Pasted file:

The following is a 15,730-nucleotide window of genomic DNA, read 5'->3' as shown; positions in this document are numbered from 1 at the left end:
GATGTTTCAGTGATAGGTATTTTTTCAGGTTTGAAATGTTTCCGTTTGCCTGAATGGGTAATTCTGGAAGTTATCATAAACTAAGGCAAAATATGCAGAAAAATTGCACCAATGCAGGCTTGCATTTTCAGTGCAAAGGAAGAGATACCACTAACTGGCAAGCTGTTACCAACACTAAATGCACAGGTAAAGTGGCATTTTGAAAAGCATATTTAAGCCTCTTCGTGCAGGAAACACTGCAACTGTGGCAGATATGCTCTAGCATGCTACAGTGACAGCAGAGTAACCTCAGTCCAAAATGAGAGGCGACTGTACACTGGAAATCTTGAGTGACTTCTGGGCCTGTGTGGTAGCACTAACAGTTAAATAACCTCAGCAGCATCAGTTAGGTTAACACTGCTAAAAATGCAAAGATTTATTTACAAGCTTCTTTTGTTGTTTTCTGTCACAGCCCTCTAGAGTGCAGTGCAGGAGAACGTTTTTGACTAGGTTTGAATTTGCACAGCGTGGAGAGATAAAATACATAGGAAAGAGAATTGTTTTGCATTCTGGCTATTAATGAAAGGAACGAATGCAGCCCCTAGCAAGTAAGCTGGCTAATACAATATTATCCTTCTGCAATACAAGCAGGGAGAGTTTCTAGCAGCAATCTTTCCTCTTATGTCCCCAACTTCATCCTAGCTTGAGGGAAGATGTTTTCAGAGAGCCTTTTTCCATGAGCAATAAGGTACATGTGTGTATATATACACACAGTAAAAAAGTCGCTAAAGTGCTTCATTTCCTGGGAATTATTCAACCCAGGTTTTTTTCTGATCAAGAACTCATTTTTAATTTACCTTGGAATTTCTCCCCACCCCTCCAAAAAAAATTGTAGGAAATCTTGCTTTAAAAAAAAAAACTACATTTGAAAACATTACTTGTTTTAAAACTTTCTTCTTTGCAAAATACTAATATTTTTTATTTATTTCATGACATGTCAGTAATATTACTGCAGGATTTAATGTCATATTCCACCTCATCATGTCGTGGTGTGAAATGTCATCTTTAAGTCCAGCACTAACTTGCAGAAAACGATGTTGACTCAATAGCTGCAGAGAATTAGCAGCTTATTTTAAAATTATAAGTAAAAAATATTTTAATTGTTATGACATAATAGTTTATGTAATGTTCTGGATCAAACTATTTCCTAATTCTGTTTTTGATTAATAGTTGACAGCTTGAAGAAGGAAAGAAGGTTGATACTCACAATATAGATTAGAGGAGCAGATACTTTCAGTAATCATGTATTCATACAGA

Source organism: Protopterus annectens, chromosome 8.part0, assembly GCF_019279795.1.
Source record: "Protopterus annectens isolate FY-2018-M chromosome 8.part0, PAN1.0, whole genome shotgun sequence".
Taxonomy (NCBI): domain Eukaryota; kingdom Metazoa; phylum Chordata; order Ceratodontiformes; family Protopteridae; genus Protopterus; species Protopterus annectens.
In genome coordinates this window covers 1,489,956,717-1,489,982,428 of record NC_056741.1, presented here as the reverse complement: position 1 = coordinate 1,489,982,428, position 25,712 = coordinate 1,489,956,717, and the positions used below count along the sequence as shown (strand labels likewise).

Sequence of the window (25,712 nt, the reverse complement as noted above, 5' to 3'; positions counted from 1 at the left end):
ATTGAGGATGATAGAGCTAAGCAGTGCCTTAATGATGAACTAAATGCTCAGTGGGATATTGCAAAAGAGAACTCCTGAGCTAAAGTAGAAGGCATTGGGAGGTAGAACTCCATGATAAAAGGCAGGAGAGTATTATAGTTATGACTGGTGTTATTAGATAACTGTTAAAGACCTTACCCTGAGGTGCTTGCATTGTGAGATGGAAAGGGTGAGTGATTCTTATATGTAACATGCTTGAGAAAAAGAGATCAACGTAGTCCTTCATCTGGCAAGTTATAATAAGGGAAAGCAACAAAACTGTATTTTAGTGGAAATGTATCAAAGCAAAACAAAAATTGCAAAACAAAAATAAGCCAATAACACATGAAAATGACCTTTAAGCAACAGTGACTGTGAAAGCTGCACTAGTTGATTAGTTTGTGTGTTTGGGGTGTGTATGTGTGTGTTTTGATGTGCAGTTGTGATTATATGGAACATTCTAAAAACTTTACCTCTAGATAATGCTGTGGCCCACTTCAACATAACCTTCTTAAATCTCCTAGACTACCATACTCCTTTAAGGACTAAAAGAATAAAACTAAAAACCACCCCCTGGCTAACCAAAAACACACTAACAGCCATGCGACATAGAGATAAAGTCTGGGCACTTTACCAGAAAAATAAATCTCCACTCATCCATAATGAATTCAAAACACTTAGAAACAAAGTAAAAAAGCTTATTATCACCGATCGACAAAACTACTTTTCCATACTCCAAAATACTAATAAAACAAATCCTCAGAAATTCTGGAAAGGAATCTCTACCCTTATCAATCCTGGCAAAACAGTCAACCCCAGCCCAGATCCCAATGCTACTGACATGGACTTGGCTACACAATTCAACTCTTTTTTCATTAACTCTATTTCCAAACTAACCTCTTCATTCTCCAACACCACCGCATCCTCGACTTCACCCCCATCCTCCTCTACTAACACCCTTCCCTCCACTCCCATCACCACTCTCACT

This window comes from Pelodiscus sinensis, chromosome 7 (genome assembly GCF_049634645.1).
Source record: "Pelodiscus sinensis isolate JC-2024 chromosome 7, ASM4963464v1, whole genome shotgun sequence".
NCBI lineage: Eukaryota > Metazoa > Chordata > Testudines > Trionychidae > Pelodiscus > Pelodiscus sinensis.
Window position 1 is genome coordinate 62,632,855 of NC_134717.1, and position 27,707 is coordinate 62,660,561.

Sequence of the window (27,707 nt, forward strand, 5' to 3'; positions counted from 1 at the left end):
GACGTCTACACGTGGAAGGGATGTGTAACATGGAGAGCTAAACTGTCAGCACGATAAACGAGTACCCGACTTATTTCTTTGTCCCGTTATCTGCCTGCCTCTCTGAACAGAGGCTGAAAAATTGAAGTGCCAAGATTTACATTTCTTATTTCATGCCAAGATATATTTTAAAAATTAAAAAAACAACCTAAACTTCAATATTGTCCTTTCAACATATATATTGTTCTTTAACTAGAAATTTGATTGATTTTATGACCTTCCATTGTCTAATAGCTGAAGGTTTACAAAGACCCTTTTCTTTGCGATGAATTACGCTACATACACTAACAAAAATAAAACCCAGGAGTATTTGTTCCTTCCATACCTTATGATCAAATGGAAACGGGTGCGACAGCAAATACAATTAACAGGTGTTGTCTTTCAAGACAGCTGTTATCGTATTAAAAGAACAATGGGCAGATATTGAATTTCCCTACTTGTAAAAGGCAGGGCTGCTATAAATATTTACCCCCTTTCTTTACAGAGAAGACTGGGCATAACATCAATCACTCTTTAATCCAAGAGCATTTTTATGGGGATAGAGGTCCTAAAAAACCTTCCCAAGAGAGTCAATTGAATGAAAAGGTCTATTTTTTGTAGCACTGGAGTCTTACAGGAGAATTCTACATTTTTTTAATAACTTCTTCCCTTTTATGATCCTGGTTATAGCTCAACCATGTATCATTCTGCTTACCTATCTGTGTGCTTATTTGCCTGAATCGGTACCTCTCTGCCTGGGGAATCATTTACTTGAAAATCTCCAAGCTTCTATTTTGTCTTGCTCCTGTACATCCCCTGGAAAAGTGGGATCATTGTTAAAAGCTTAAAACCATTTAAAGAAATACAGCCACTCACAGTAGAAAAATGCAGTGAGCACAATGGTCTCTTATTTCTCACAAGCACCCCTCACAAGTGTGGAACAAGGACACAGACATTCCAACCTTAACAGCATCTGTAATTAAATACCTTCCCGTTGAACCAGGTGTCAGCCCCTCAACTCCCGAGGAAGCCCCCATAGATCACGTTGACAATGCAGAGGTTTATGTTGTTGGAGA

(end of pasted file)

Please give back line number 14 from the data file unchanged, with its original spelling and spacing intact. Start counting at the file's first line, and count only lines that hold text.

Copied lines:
GACGTCTACACGTGGAAGGGATGTGTAACATGGAGAGCTAAACTGTCAGCACGATAAACGAGTACCCGACTTATTTCTTTGTCCCGTTATCTGCCTGCCTCTCTGAACAGAGGCTGAAAAATTGAAGTGCCAAGATTTACATTTCTTATTTCATGCCAAGATATATTTTAAAAATTAAAAAAACAACCTAAACTTCAATATTGTCCTTTCAACATATATATTGTTCTTTAACTAGAAATTTGATTGATTTTATGACCTTCCATTGTCTAATAGCTGAAGGTTTACAAAGACCCTTTTCTTTGCGATGAATTACGCTACATACACTAACAAAAATAAAACCCAGGAGTATTTGTTCCTTCCATACCTTATGATCAAATGGAAACGGGTGCGACAGCAAATACAATTAACAGGTGTTGTCTTTCAAGACAGCTGTTATCGTATTAAAAGAACAATGGGCAGATATTGAATTTCCCTACTTGTAAAAGGCAGGGCTGCTATAAATATTTACCCCCTTTCTTTACAGAGAAGACTGGGCATAACATCAATCACTCTTTAATCCAAGAGCATTTTTATGGGGATAGAGGTCCTAAAAAACCTTCCCAAGAGAGTCAATTGAATGAAAAGGTCTATTTTTTGTAGCACTGGAGTCTTACAGGAGAATTCTACATTTTTTTAATAACTTCTTCCCTTTTATGATCCTGGTTATAGCTCAACCATGTATCATTCTGCTTACCTATCTGTGTGCTTATTTGCCTGAATCGGTACCTCTCTGCCTGGGGAATCATTTACTTGAAAATCTCCAAGCTTCTATTTTGTCTTGCTCCTGTACATCCCCTGGAAAAGTGGGATCATTGTTAAAAGCTTAAAACCATTTAAAGAAATACAGCCACTCACAGTAGAAAAATGCAGTGAGCACAATGGTCTCTTATTTCTCACAAGCACCCCTCACAAGTGTGGAACAAGGACACAGACATTCCAACCTTAACAGCATCTGTAATTAAATACCTTCCCGTTGAACCAGGTGTCAGCCCCTCAACTCCCGAGGAAGCCCCCATAGATCACGTTGACAATGCAGAGGTTTATGTTGTTGGAGA